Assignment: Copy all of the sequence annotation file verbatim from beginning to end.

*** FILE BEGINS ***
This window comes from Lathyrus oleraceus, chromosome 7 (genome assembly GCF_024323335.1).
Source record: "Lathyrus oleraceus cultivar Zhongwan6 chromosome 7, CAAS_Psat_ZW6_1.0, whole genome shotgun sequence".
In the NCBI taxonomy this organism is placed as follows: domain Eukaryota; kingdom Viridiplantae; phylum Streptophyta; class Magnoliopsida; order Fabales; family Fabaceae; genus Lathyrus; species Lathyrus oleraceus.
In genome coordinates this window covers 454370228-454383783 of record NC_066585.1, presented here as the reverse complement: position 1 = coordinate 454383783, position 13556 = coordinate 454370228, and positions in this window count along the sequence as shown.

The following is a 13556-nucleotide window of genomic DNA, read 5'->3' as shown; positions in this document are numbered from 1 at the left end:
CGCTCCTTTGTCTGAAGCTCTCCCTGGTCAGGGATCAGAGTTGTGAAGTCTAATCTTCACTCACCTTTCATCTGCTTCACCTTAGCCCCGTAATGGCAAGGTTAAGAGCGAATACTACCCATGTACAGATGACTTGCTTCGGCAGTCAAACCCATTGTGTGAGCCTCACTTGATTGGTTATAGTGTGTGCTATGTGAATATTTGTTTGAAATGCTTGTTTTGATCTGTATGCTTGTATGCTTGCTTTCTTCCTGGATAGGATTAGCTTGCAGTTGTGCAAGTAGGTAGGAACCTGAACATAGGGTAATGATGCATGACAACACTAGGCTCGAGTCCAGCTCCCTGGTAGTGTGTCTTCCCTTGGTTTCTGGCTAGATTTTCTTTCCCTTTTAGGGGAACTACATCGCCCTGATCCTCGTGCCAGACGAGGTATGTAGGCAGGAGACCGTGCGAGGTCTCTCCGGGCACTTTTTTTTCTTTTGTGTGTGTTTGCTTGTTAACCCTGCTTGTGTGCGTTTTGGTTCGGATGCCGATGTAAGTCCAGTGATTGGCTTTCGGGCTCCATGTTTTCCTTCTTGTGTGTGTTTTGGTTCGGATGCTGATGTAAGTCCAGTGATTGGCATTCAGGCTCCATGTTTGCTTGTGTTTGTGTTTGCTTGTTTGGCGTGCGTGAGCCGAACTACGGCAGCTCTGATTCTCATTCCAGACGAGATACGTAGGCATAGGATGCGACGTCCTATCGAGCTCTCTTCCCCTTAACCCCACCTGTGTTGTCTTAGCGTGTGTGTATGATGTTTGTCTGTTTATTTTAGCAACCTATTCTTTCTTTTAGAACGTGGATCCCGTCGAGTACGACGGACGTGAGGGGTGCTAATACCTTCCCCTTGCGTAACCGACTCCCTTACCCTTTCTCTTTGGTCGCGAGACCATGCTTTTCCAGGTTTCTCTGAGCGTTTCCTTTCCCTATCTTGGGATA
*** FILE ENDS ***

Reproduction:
This window comes from Lathyrus oleraceus, chromosome 7 (genome assembly GCF_024323335.1).
Source record: "Lathyrus oleraceus cultivar Zhongwan6 chromosome 7, CAAS_Psat_ZW6_1.0, whole genome shotgun sequence".
In the NCBI taxonomy this organism is placed as follows: domain Eukaryota; kingdom Viridiplantae; phylum Streptophyta; class Magnoliopsida; order Fabales; family Fabaceae; genus Lathyrus; species Lathyrus oleraceus.
In genome coordinates this window covers 454370228-454383783 of record NC_066585.1, presented here as the reverse complement: position 1 = coordinate 454383783, position 13556 = coordinate 454370228, and positions in this window count along the sequence as shown.

The following is a 13556-nucleotide window of genomic DNA, read 5'->3' as shown; positions in this document are numbered from 1 at the left end:
CGCTCCTTTGTCTGAAGCTCTCCCTGGTCAGGGATCAGAGTTGTGAAGTCTAATCTTCACTCACCTTTCATCTGCTTCACCTTAGCCCCGTAATGGCAAGGTTAAGAGCGAATACTACCCATGTACAGATGACTTGCTTCGGCAGTCAAACCCATTGTGTGAGCCTCACTTGATTGGTTATAGTGTGTGCTATGTGAATATTTGTTTGAAATGCTTGTTTTGATCTGTATGCTTGTATGCTTGCTTTCTTCCTGGATAGGATTAGCTTGCAGTTGTGCAAGTAGGTAGGAACCTGAACATAGGGTAATGATGCATGACAACACTAGGCTCGAGTCCAGCTCCCTGGTAGTGTGTCTTCCCTTGGTTTCTGGCTAGATTTTCTTTCCCTTTTAGGGGAACTACATCGCCCTGATCCTCGTGCCAGACGAGGTATGTAGGCAGGAGACCGTGCGAGGTCTCTCCGGGCACTTTTTTTTCTTTTGTGTGTGTTTGCTTGTTAACCCTGCTTGTGTGCGTTTTGGTTCGGATGCCGATGTAAGTCCAGTGATTGGCTTTCGGGCTCCATGTTTTCCTTCTTGTGTGTGTTTTGGTTCGGATGCTGATGTAAGTCCAGTGATTGGCATTCAGGCTCCATGTTTGCTTGTGTTTGTGTTTGCTTGTTTGGCGTGCGTGAGCCGAACTACGGCAGCTCTGATTCTCATTCCAGACGAGATACGTAGGCATAGGATGCGACGTCCTATCGAGCTCTCTTCCCCTTAACCCCACCTGTGTTGTCTTAGCGTGTGTGTATGATGTTTGTCTGTTTATTTTAGCAACCTATTCTTTCTTTTAGAACGTGGATCCCGTCGAGTACGACGGACGTGAGGGGTGCTAATACCTTCCCCTTGCGTAACCGACTCCCTTACCCTTTCTCTTTGGTCGCGAGACCATGCTTTTCCAGGTTTCTCTGAGCGTTTCCTTTCCCTATCTTGGGATA